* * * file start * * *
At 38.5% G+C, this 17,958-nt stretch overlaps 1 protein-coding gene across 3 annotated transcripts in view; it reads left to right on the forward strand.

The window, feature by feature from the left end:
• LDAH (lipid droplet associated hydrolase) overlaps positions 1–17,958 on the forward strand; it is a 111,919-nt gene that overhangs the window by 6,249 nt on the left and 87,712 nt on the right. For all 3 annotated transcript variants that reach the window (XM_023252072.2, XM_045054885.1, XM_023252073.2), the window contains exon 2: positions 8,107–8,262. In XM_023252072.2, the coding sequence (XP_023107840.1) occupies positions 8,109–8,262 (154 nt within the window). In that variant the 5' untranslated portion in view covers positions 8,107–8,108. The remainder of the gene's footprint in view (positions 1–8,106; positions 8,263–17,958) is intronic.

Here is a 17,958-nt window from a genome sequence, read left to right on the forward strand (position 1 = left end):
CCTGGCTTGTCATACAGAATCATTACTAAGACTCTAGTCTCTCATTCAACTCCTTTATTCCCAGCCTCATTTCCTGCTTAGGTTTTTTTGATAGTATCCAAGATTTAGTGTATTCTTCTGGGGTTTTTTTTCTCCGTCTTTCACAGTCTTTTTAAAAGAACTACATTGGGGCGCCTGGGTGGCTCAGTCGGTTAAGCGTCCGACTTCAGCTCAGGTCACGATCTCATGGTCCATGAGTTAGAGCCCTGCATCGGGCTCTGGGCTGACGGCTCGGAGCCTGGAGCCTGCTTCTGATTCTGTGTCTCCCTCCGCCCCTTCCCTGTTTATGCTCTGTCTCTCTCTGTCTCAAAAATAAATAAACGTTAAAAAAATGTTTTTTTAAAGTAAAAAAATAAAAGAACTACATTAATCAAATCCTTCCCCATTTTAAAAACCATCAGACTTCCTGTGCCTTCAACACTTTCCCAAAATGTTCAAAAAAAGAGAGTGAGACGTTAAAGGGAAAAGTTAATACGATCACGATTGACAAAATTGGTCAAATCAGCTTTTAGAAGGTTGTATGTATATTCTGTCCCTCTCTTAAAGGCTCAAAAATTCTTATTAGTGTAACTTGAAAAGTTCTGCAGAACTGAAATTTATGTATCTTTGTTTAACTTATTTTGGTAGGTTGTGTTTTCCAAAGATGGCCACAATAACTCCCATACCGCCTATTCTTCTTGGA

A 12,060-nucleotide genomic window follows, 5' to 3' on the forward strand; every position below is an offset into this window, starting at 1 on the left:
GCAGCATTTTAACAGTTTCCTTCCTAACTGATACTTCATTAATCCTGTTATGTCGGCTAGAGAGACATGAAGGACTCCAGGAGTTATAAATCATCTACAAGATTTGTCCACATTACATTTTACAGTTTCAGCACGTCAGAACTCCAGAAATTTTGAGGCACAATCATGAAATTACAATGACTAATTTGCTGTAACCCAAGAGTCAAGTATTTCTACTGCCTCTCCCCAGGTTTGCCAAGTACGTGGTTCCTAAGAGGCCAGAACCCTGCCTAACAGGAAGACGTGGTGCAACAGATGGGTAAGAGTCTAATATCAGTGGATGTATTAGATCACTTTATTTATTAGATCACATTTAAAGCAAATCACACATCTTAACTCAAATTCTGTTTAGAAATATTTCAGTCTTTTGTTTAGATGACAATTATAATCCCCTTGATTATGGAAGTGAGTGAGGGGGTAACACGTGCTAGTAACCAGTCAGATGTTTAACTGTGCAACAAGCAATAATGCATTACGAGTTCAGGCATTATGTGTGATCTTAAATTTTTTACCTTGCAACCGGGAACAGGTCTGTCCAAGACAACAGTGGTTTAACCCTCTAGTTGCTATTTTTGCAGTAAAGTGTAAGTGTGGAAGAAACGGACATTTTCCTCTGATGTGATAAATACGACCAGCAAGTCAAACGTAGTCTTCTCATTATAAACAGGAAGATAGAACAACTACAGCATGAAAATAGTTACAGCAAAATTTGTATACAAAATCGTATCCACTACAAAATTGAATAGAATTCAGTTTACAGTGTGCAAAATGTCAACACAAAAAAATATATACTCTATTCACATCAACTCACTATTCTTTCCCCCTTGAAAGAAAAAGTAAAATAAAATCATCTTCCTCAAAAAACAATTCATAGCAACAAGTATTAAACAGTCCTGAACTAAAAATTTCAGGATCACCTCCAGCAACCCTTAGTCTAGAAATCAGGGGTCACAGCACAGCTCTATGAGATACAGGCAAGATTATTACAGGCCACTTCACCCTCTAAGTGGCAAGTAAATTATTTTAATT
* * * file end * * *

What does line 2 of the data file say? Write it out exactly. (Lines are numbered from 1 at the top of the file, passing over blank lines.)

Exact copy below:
The window, feature by feature from the left end: